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Letter from Hugh Williamson to Alexander Martin
Williamson, Hugh, 1735-1819
August 04, 1784
Volume 17, Pages 90-91

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HON. HUGH WILLIAMSON TO GOV. MARTIN.
[From Executive Letter Book.]

Princeton, 4th August, 1784.

Sir:

Your Excellency has been very unfortunate in the means you employed for conveying intelligence. Yours of the 20th May came to hand 10 or 12 days ago & not sooner. Of course the Philadelphia printers had copies of it from other news papers before we could send them a manuscript. Inclosed is Master Rivington's veritable Gazette, not Gazette of verity, in which you will observe the speech is reprinted. Had the Executives of other States at an early hour recommended those generous and manly sentiments which you have proposed to the General Assembly much confusion might have been prevented in the United States, and those vagabonds would properly have been considered of little importance who like flies on the political wheel have, poor Devils, in vain attempted to retard the progress of Liberty.

The definitive Treaty has indeed been strangely delayed but we have not received a single line from one of our Ministers on that subject since (I think) the 7th of April. We knew that the extraordinary political Phenomenon, the absolute want of a Ministry in England for near seven weeks, delayed all negotiations. Our last account stated that negotiations seemed to go on seriously. There is reason to believe that the definitive Treaty was signed at Paris on the 27th May, near 20 Days might be required for ratification in the Several European Courts concerned, before which no publication could be made. We however may daily look for a copy to be ratified here.

The reasons which induced Congress to adjourn to this place have been fully explained in a public Letter from the Delegates. Concerning our future motions I cannot even give you conjectures, except that I suppose we shall leave this before Winter, because I think we cannot continue here with any degree of comfort during the Winter. Invitations for going to different places crowd thick upon us. I have written to the Post Master General respecting the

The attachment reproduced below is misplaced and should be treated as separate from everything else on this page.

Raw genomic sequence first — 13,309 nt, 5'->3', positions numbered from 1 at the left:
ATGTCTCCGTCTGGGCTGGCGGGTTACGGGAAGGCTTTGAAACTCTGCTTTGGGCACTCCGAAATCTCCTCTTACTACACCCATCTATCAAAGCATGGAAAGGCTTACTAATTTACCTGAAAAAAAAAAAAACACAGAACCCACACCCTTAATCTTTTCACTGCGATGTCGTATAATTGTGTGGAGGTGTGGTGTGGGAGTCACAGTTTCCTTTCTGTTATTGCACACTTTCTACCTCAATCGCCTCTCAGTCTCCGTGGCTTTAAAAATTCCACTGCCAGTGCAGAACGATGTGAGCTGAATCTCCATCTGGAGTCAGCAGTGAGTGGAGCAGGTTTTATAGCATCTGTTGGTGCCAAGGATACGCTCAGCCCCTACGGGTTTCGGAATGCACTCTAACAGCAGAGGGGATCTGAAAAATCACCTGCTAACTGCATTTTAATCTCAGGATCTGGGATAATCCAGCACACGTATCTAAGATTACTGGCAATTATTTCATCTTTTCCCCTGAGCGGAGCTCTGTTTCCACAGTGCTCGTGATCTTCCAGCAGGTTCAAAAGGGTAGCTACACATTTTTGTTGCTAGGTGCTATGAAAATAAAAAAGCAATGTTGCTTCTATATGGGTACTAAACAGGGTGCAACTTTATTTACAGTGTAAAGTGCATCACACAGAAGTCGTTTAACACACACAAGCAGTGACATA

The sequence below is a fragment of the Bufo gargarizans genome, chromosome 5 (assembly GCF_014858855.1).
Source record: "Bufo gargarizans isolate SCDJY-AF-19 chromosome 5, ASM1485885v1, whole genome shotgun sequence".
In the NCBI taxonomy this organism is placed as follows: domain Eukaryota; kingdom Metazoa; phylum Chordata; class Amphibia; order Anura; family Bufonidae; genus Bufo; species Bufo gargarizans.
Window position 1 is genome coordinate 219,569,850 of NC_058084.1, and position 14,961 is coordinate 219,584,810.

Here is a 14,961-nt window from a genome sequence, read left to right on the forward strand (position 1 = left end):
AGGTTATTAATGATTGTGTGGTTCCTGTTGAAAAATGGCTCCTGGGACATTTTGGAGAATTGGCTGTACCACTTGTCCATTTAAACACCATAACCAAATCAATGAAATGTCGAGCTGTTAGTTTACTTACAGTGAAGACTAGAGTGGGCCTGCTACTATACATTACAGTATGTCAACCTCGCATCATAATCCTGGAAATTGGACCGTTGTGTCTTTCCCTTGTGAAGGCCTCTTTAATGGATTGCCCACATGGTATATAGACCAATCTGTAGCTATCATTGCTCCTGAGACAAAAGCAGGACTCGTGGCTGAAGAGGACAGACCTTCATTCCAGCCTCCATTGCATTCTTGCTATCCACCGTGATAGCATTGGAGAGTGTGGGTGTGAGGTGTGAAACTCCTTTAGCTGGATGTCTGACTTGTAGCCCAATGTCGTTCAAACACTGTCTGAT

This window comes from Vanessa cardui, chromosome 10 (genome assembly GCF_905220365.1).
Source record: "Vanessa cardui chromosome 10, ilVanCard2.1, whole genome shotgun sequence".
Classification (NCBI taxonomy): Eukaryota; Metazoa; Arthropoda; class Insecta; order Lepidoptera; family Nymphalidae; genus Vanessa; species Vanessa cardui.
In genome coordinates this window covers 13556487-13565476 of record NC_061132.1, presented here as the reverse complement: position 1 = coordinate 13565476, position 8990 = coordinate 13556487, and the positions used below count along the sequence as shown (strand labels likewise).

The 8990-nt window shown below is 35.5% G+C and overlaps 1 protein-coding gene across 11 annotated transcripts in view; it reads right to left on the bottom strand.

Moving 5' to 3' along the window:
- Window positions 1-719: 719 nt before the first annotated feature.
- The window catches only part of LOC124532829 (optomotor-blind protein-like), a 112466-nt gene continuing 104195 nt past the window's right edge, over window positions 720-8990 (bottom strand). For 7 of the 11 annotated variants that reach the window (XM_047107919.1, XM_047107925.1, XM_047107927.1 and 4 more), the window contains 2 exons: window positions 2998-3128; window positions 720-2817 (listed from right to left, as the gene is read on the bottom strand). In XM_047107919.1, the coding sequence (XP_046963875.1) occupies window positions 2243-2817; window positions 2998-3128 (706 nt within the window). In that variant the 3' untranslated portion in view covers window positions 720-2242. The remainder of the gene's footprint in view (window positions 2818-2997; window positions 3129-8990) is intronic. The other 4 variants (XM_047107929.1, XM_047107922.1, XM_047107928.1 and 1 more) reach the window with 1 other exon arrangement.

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Letters which are detained in the office at New Bern. Should you have received these Letters before this comes to hand I shall be obliged to you for an exact Copy of the endorsement on each of those Letters. If they are still detained you will be so good as to cause a friend in New Bern to take a Copy of the whole superscription & send it to the Delegates. If the Post Officers are clearly culpable we shall know what measures should be taken, if the detention arises from some ambiguity, in the words of the ordinance, the ambiguity must be removed. If the name of a member of Congress is on the Letter of one of our public Ministers, or if it is to the Governor of a State it should doubtless be free provided it is said by the inscription to be free or to be on public service. But there have been several complaints of Letters detained in the first of these predicaments merely because they had not also the marks free or public service on them. In all such cases however a Habeas Corpus has issued.

I have the honor, &c.,
HUGH WILLIAMSON.
His Excellency Governor Martin.